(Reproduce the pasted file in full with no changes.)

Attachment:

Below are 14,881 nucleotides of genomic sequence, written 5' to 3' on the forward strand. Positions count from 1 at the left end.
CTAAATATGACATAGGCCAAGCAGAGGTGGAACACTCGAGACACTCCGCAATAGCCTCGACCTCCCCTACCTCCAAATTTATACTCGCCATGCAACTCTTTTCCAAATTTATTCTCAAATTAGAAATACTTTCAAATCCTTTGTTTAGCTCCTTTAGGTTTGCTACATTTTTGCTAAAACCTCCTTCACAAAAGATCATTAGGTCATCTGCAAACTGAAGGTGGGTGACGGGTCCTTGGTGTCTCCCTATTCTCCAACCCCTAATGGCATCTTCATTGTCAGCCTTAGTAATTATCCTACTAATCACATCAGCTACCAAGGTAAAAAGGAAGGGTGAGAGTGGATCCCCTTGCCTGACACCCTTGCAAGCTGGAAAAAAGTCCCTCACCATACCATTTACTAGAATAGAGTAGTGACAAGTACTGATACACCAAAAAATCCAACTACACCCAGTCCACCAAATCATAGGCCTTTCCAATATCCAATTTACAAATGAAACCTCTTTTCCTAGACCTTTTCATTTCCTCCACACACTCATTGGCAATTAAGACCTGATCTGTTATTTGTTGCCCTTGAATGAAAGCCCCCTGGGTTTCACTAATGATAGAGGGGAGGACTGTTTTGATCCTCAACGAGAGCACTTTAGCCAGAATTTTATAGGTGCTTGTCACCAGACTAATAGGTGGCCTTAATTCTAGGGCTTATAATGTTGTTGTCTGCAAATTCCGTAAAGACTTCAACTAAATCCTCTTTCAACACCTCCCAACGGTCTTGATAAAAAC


Below are 14,881 nucleotides of genomic sequence, written 5' to 3' on the forward strand. Positions count from 1 at the left end.
CTAAATATGACATAGGCCAAGCAGAGGTGGAACACTCGAGACACTCCGCAATAGCCTCGACCTCCCCTACCTCCAAATTTATACTCGCCATGCAACTCTTTTCCAAATTTATTCTCAAATTAGAAATACTTTCAAATCCTTTGTTTAGCTCCTTTAGGTTTGCTACATTTTTGCTAAAACCTCCTTCACAAAAGATCATTAGGTCATCTGCAAACTGAAGGTGGGTGACGGGTCCTTGGTGTCTCCCTATTCTCCAACCCCTAATGGCATCTTCATTGTCAGCCTTAGTAATTATCCTACTAATCACATCAGCTACCAAGGTAAAAAGGAAGGGTGAGAGTGGATCCCCTTGCCTGACACCCTTGCAAGCTGGAAAAAAGTCCCTCACCATACCATTTACTAGAATAGAGTAGTGACAAGTACTGATACACCAAAAAATCCAACTACACCCAGTCCACCAAATCATAGGCCTTTCCAATATCCAATTTACAAATGAAACCTCTTTTCCTAGACCTTTTCATTTCCTCCACACACTCATTGGCAATTAAGACCTGATCTGTTATTTGTTGCCCTTGAATGAAAGCCCCCTGGGTTTCACTAATGATAGAGGGGAGGACTGTTTTGATCCTCAACGAGAGCACTTTAGCCAGAATTTTATAGGTGCTTGTCACCAGACTAATAGGTGGCCTTAATTCTAGGGCTTATAATGTTGTTGTCTGCAAATTCCGTAAAGACTTCAACTAAATCCTCTTTCAACACCTCCCAACGGTCTTGATAAAAAC